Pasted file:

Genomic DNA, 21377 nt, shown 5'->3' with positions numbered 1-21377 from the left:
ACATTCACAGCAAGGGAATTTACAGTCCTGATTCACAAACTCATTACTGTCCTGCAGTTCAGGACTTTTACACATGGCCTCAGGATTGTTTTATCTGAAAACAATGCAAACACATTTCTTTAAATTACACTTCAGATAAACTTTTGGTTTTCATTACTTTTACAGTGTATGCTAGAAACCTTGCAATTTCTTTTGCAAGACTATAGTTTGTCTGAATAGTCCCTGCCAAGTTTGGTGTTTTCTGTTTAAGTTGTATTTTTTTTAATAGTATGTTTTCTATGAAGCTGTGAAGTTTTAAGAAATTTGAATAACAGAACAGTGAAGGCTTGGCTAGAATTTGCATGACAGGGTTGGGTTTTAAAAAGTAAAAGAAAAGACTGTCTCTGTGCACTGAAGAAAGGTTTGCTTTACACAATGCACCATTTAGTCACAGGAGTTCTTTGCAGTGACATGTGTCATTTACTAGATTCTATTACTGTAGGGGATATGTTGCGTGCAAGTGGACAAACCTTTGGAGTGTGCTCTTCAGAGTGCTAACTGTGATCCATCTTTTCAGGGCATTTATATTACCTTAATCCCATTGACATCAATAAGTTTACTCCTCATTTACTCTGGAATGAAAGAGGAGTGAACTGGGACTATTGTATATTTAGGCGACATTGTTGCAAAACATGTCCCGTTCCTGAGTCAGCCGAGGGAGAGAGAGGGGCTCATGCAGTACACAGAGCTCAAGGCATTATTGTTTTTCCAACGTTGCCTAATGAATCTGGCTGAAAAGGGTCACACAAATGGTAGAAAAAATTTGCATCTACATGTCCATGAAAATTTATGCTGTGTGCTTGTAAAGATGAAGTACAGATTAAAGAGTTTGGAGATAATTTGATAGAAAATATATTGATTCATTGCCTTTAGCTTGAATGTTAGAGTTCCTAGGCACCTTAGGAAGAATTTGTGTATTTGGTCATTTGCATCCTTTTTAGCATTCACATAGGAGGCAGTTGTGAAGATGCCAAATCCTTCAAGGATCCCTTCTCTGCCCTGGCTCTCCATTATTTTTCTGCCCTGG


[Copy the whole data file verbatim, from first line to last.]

Genomic DNA, 21377 nt, shown 5'->3' with positions numbered 1-21377 from the left:
ACATTCACAGCAAGGGAATTTACAGTCCTGATTCACAAACTCATTACTGTCCTGCAGTTCAGGACTTTTACACATGGCCTCAGGATTGTTTTATCTGAAAACAATGCAAACACATTTCTTTAAATTACACTTCAGATAAACTTTTGGTTTTCATTACTTTTACAGTGTATGCTAGAAACCTTGCAATTTCTTTTGCAAGACTATAGTTTGTCTGAATAGTCCCTGCCAAGTTTGGTGTTTTCTGTTTAAGTTGTATTTTTTTTAATAGTATGTTTTCTATGAAGCTGTGAAGTTTTAAGAAATTTGAATAACAGAACAGTGAAGGCTTGGCTAGAATTTGCATGACAGGGTTGGGTTTTAAAAAGTAAAAGAAAAGACTGTCTCTGTGCACTGAAGAAAGGTTTGCTTTACACAATGCACCATTTAGTCACAGGAGTTCTTTGCAGTGACATGTGTCATTTACTAGATTCTATTACTGTAGGGGATATGTTGCGTGCAAGTGGACAAACCTTTGGAGTGTGCTCTTCAGAGTGCTAACTGTGATCCATCTTTTCAGGGCATTTATATTACCTTAATCCCATTGACATCAATAAGTTTACTCCTCATTTACTCTGGAATGAAAGAGGAGTGAACTGGGACTATTGTATATTTAGGCGACATTGTTGCAAAACATGTCCCGTTCCTGAGTCAGCCGAGGGAGAGAGAGGGGCTCATGCAGTACACAGAGCTCAAGGCATTATTGTTTTTCCAACGTTGCCTAATGAATCTGGCTGAAAAGGGTCACACAAATGGTAGAAAAAATTTGCATCTACATGTCCATGAAAATTTATGCTGTGTGCTTGTAAAGATGAAGTACAGATTAAAGAGTTTGGAGATAATTTGATAGAAAATATATTGATTCATTGCCTTTAGCTTGAATGTTAGAGTTCCTAGGCACCTTAGGAAGAATTTGTGTATTTGGTCATTTGCATCCTTTTTAGCATTCACATAGGAGGCAGTTGTGAAGATGCCAAATCCTTCAAGGATCCCTTCTCTGCCCTGGCTCTCCATTATTTTTCTGCCCTGG